For filter factors I simply hold the filter in front of the meter. Bellow s extentions are best figured with a small calculator. But unless you are doing a lot of work that is in the 1:4 or greater magnification range you are worrying unnecessarily.
-- Ellis (email@example.com), December 16, 1998.
I have had the Zone VI version of the Pantax digital for two years and have been very pleased with. Here are some things to considered:
1. It is very light and compact. I back pack all my 4x5 into remote areas of the Rockies 10,000 feet and above. Weight is a big deal for me.
2. Its electronics and exterior finish are very durable. My meter has been dropped and slammed into rocks and trees. It still does its job and looks brand new.
3. It uses a diode read out. This allows me to easily read exposure values when metering backlite subjects.
4. The meter reads exposures using EV numbers. This makes it easy to evluate the contrast metered in the scene. For example, if one reading is EV 10 and the other is EV6 then there is a 4 stop difference.
5. The Zone scale provided by Zone VI and outlined in the Negative by Ansel Adams makes it very easy to apply Zone placements and determine you exposures settings.
6. I take great pride in calibrating my system so that when I do a Zone III placement I can expect to get Zone III density value at the coresponding point on the negative. It makes little difference what color filter I meter through.
7. It is the simplest meter I have ever used. Simply aim, pull the trigger, and read. I have several other meters including the Sekonic L-508, but I love my Pentax best of all when in the field.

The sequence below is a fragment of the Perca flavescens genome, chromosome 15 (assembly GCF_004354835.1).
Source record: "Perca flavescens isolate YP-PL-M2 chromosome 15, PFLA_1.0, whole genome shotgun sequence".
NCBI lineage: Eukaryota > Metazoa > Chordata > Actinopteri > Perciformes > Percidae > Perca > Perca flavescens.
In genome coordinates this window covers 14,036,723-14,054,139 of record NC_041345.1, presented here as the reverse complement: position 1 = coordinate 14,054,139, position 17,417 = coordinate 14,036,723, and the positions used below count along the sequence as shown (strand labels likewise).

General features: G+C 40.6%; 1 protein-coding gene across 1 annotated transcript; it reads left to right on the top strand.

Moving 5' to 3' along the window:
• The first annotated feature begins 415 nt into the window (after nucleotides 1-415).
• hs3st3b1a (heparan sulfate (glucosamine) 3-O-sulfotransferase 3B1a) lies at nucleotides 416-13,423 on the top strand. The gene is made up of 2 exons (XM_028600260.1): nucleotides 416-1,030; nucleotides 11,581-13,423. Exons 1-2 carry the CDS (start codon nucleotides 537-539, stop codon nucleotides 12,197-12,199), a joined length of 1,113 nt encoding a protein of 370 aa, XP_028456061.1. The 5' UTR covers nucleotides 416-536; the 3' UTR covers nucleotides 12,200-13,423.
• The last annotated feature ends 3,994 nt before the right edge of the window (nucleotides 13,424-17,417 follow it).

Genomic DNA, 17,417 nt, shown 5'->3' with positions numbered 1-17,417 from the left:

-- Stephen Willard (firstname.lastname@example.org), December 16, 1998.
I use an off-the-shelf Pentax digital spot (without the Zone VI modification) and have been quite satisfied with it. You didn't mention what type of film you shoot. Since Zone VI modifies the meter to match the spectral response of black & white film, and since various color stocks have (presumably) totally different response curves, it doesn't seem to make sense to pay extra for the Zone VI version if you shoot color.
As for the general handling of the meter, it's as simple as can be: just point the meter, pull the trigger, and read the displayed number. Then, rotate the calculator dial to that number and read the exposure. Yes, you do have to compensate manaully for bellows and filter factors and you have to remember your resdings at various spots, but none of that is very difficult. Large format, by its very nature, requires a fair amount of direct involvement by you, the photographer, and keeping track of a few exposure-related factors becomes second nature before very long.
Among those of us who shoot landscapes, the Pentax is pretty much standard equipment. There must be some reason for its popularity.
-- Rob Rothman (email@example.com), December 16, 1998.
I have had a Pentax (non-digital) spot meter for over 15 years. It has survive perfectly in the trunk of my car. It is very accurate & easy to use. I am considering getting the Sekonic spot/incident meter which does flash & constant lighting. That would make it so I did not have to carry two meters when I need spot & incident meters. It also gives the capability to spot meter with flash.
-- Guy (firstname.lastname@example.org), December 20, 1998.